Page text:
• Trustee-to-trustee transfer. You can direct the trustee of the traditional IRA to transfer an amount from the traditional IRA to the trustee of the Roth IRA.

  • Same trustee transfer. If the trustee of the traditional IRA also maintains the Roth IRA, you can direct the trustee to transfer an amount from the traditional IRA to the Roth IRA.

Same trustee.   Conversions made with the same trustee can be made by redesignating the traditional IRA as a Roth IRA, rather than opening a new account or issuing a new contract.

Rollover from a qualified retirement plan into a Roth IRA.   You can roll over into a Roth IRA all or part of an eligible rollover distribution you receive from your (or your deceased spouse's):
  • Employer's qualified pension, profit-sharing, or stock bonus plan;

  • Annuity plan;

  • Tax-sheltered annuity plan (section 403(b) plan); or

  • Governmental deferred compensation plan (section 457 plan).

Any amount rolled over is subject to the same rules as those for converting a traditional IRA into a Roth IRA. Also, the rollover contribution must meet the rollover requirements that apply to the specific type of retirement plan.

Income.   You must include in your gross income distributions from a qualified retirement plan that you would have had to include in income if you had not rolled them over into a Roth IRA. You do not include in gross income any part of a distribution from a qualified retirement plan that is a return of contributions (after-tax contributions) to the plan that were taxable to you when paid. These amounts are normally included in income on your return for the year you rolled them over from the employer plan to a Roth IRA.

  
If you must include any amount in your gross income, you may have to increase your withholding or make estimated tax payments. See Publication 505, Tax Withholding and Estimated Tax.

  For more information, see Rollover From Employer's Plan Into a Roth IRA in chapter 2 of Publication 590.

Converting from a SIMPLE IRA.   Generally, you can convert an amount in your SIMPLE IRA to a Roth IRA under the same rules explained earlier under Converting From Any Traditional IRA to a Roth IRA under Traditional IRAs.

   However, you cannot convert any amount distributed from the SIMPLE IRA during the 2-year period beginning on the date you first participated in any SIMPLE IRA plan maintained by your employer.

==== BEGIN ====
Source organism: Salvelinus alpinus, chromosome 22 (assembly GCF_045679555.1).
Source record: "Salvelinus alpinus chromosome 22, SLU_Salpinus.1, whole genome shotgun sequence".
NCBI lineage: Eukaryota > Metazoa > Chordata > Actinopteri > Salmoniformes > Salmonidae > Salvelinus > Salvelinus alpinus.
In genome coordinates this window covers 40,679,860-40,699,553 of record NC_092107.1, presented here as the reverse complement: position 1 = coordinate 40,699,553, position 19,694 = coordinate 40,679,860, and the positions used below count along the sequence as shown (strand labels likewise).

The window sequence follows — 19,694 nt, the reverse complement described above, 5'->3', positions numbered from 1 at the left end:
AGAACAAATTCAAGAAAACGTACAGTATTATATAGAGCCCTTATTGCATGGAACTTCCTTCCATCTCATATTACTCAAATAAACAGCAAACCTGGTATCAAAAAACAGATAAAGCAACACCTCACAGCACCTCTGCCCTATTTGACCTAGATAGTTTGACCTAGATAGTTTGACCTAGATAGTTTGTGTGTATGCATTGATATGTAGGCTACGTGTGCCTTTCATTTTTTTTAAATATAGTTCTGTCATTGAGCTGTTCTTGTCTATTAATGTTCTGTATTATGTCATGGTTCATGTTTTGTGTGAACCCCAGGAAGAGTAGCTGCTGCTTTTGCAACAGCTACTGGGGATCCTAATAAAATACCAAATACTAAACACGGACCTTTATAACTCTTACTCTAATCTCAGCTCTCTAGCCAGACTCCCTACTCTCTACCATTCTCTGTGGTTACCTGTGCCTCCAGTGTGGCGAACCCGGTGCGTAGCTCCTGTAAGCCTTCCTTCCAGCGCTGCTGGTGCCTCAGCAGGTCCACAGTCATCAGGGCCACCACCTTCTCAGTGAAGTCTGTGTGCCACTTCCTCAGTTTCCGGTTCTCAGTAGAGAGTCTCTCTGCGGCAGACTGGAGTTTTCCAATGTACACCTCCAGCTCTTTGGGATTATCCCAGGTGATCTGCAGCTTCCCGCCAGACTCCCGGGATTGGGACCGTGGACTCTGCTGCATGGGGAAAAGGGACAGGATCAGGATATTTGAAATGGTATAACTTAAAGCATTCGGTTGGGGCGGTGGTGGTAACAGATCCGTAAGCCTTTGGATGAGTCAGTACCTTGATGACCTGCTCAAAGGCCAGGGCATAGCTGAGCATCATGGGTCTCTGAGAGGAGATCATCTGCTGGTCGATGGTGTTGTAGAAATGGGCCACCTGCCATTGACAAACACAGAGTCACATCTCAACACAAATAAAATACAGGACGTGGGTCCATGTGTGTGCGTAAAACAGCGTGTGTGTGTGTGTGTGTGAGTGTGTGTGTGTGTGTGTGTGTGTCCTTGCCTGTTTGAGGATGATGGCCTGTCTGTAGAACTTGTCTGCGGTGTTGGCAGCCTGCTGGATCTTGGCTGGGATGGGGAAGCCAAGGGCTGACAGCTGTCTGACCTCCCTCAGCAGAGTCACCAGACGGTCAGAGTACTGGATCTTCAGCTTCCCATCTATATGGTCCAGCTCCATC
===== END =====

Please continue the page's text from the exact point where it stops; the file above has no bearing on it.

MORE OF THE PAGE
More information.   For more detailed information on conversions, see Can You Move Amounts Into a Roth IRA? under chapter 2 in Publication 590.

Rollover From a Roth IRA

You can withdraw, tax free, all or part of the assets from one Roth IRA if you contribute them within 60 days to another Roth IRA. Most of the rules for rollovers, explained earlier under Rollover From One IRA Into Another under Traditional IRAs, apply to these rollovers.

Rollover from designated Roth account.   A rollover from a designated Roth account can only be made to another designated Roth account or to a Roth IRA. For more information about designated Roth accounts, see chapter 10.

Are Distributions Taxable?

You do not include in your gross income qualified distributions or distributions that are a return of your regular contributions from your Roth IRA(s). You also do not include distributions from your Roth IRA that you roll over tax free into another Roth IRA. You may have to include part of other distributions in your income. See Ordering rules for distributions , later.

What are qualified distributions?   A qualified distribution is any payment or distribution from your Roth IRA that meets the following requirements.
  1. It is made after the 5-year period beginning with the first taxable year for which a contribution was made to a Roth IRA set up for your benefit, and

  2. The payment or distribution is:

    1. Made on or after the date you reach age 59½,

    2. Made because you are disabled,

    3. Made to a beneficiary or to your estate after your death, or

    4. To pay up to $10,000 (lifetime limit) of certain qualified first-time homebuyer amounts. See First home under What Acts Result in Penalties or Additional Taxes? in chapter 1 of Publication 590 for more information.

Additional tax on distributions of conversion and certain rollover contributions within 5-year period.   If, within the 5-year period starting with the first day of your tax year in which you convert an amount from a traditional IRA or rollover an amount from a qualified retirement plan to a Roth IRA, you take a distribution from a Roth IRA, you may have to pay the 10% additional tax on early distributions. You generally must pay the 10% additional tax on any amount attributable to the part of the amount converted or rolled over (the conversion or rollover contribution) that you had to include in income. A separate 5-year period applies to each conversion and rollover. See Ordering rules for distributions , later, to determine the amount, if any, of the distribution that is attributable to the part of the conversion or rollover contribution that you had to include in income.

Additional tax on other early distributions.   Unless an exception applies, you must pay the 10% additional tax on the taxable part of any distributions that are not qualified distributions. See Publication 590 for more information.

Ordering rules for distributions.   If you receive a distribution from your Roth IRA that is not a qualified distribution, part of it may be taxable. There is a set order in which contributions (including conversion contributions and rollover contributions from qualified retirement plans) and earnings are considered to be distributed from your Roth IRA. Regular contributions are distributed first. See Ordering Rules for Distributions under Are Distributions Taxable? in chapter 2 of Publication 590 for more information.

Must you withdraw or use Roth IRA assets?   You are not required to take distributions from your Roth IRA at any age. The minimum distribution rules that apply to traditional IRAs do not apply to Roth IRAs while the owner is alive. However, after the death of a Roth IRA owner, certain minimum distribution rules that apply to traditional IRAs also apply to Roth IRAs.

More information.    For more detailed information on Roth IRAs, see chapter 2 of Publication 590.